The Right Agenda

During his report to the messengers at the annual meeting of the Southern Baptist Convention in Phoenix, AZ, Dr. Daniel Akin, president of Southeastern Baptist Theological Seminary, was questioned from the floor about the seminary pushing a “Calvinistic agenda.”

Dr. Akin’s response?

“Southeastern has one agenda: It is called the Great Commission. We are committed to the final marching orders of the Lord Jesus Christ. We believe His last words are meant to be lasting words, so any agenda other than that would be the wrong agenda. As long as I’m there, we’re going to be about joining hands with Southern Baptists and taking the Gospel to the ends of the earth to fulfill the final marching orders of the Lord Jesus Christ — the Great Commission.”

Well said, Dr. Akin.

Well said.

The Wisdom of Charles Haddon Spurgeon

Charles Haddon Spurgeon (June 19, 1834 – January 31, 1892) was an English Baptist preacher who remains highly influential among Christians today. Known as the “Prince of Preachers,” he was a strong figure in the Reformed Baptist tradition. He defended the Church in agreement with the 1689 London Baptist Confession of Faith, and opposed the liberal and pragmatic theological tendencies in the Church in his day.

In his lifetime, Spurgeon preached to approximately 10,000,000 people. He was the pastor of the New Park Street Chapel (later the Metropolitan Tabernacle) in London for 38 years. He was a prolific author of many types of works including sermons, an autobiography, a commentary, books on prayer, a devotional, a magazine, poetry, hymnist, and more. In his writings and sermons is a wealth of wisdom from which we can benefit. Consider…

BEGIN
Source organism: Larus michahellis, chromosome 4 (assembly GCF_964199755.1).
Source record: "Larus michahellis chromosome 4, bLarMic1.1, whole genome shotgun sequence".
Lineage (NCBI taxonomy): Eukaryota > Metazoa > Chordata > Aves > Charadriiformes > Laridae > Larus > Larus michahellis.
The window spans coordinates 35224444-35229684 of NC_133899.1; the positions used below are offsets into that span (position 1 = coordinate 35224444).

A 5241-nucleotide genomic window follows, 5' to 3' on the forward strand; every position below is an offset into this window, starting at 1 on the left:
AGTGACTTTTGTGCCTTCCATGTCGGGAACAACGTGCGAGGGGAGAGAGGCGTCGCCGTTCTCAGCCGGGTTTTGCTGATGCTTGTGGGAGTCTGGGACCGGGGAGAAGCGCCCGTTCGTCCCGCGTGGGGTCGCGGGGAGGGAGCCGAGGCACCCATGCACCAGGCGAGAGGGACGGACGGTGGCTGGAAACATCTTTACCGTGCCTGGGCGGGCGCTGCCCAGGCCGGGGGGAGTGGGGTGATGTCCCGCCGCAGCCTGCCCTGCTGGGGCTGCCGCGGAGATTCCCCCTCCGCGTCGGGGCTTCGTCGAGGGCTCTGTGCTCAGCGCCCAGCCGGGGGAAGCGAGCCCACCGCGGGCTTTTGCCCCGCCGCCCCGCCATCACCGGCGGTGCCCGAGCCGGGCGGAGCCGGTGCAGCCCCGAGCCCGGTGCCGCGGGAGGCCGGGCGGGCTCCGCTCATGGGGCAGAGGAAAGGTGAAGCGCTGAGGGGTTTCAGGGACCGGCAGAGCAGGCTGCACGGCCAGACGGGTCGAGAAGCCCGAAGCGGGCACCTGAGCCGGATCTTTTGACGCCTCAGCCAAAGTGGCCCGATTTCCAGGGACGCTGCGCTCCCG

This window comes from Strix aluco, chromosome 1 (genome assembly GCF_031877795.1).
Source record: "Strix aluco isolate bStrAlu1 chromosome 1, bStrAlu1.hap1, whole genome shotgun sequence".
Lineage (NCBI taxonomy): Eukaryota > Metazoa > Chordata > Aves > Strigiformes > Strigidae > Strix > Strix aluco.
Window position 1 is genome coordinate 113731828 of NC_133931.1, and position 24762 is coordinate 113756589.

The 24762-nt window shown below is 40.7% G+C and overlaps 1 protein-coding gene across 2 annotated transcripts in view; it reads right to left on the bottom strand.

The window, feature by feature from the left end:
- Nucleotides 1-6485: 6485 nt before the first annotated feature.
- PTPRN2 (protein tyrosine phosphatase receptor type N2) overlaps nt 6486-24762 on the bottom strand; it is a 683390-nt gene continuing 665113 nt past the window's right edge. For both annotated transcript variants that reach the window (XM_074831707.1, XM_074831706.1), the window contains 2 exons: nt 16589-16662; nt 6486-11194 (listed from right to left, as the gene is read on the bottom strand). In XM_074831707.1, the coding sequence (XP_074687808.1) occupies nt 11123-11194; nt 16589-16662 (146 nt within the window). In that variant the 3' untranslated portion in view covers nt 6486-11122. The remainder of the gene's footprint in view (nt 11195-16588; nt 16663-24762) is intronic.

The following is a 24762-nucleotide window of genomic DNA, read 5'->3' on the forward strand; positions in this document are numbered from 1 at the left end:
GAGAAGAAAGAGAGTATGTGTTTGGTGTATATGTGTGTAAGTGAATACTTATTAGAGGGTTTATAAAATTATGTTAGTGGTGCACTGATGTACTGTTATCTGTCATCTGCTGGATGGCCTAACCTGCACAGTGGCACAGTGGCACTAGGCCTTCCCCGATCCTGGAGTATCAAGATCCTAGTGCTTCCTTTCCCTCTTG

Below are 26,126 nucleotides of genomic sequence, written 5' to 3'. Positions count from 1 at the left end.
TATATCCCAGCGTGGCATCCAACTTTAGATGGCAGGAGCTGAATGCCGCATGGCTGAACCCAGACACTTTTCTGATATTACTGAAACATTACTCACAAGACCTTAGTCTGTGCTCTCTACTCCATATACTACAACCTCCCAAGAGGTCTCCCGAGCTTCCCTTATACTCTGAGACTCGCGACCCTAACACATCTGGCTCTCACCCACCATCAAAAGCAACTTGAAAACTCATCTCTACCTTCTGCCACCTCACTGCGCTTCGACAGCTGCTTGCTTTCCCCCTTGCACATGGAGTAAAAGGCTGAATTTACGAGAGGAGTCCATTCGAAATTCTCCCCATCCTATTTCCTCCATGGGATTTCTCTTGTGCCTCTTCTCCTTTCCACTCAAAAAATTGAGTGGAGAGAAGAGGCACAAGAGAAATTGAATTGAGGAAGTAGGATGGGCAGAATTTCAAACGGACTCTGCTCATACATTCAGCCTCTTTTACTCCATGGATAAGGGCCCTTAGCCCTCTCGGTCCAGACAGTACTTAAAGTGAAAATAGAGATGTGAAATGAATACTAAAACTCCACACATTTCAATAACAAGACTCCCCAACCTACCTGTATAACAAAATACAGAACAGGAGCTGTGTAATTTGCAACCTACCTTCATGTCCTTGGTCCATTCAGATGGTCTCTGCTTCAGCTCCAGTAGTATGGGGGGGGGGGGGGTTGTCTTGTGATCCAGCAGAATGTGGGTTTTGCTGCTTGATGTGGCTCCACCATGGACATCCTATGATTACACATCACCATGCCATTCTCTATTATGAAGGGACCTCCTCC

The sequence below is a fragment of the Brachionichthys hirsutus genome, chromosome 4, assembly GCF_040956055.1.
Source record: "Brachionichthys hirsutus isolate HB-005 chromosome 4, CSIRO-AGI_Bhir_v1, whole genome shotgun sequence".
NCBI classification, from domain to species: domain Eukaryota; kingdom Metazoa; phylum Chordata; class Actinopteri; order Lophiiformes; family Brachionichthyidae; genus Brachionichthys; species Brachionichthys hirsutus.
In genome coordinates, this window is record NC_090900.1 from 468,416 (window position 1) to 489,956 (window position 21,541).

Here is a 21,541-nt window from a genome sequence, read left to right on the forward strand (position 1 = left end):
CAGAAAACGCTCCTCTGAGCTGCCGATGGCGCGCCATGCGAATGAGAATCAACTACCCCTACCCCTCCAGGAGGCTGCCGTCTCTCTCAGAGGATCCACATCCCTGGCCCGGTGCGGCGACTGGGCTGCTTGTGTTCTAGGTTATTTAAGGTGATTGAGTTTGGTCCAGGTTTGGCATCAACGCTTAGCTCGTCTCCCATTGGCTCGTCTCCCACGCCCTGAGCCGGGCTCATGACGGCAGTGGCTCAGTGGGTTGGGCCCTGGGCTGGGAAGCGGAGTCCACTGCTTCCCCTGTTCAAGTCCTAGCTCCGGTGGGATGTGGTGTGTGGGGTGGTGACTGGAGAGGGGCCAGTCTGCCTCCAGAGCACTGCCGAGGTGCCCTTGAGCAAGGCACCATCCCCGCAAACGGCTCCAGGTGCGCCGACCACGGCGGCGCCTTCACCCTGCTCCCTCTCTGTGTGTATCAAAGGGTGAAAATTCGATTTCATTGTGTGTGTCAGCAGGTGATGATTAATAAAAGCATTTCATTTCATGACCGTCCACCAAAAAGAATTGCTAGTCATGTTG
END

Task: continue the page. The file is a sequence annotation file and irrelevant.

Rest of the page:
“Free will I have often heard of, but I have never seen it. I have always met with will, and plenty of it, but it has either been led captive by sin or held in the blessed bonds of grace.” — Charles Haddon Spurgeon

 

Who defines marriage? (a repost, sort of)

Note: This bulk of this post originally appeared on March 4, 2008. The introductory paragraph has been changed to fit the context of June 2011.

The state of New York has officially legalized gay marriage. Now, it is always heartbreaking to see sin defended and celebrated as if it were not only legitimate but also honorable, but it’s not new. This should not be surprising to anyone. You can always count on sinful men to behave sinfully. The Bible makes this abundantly clear.  We should not be shocked when we see news reports to that effect. Neither should we get bent out of shape when sinful men feign to declare something evil as good.

“Woe to those who call evil good and good evil, who put darkness for light and light for darkness, who put bitter for sweet and sweet for bitter! — Isaiah 5:20

Quite frankly, I could not care less what the state of New York has to say about the definition of marriage.

canofworms.jpgDon’t get me wrong, I firmly stand with the Scriptural teaching concerning the sinfulness of homosexuality and the definition of marriage, but I think conservative, orthodox Christians are making a terrible mistake in arguing the theological points with politicians. To argue the theology of this issue is to miss a much, much larger point and accept a premise we ought to reject.

Liberals have been pushing for federal government recognition of same-sex marriages and “civil unions” while conservatives have advocated a constitutional amendment defining marriage as between one man and one woman consistent with Scripture. This fight has spilled over into the state level — as recent events attest. However, fighting the battle in this context assumes that the state has the authority to define what is and is not marriage — and it does not.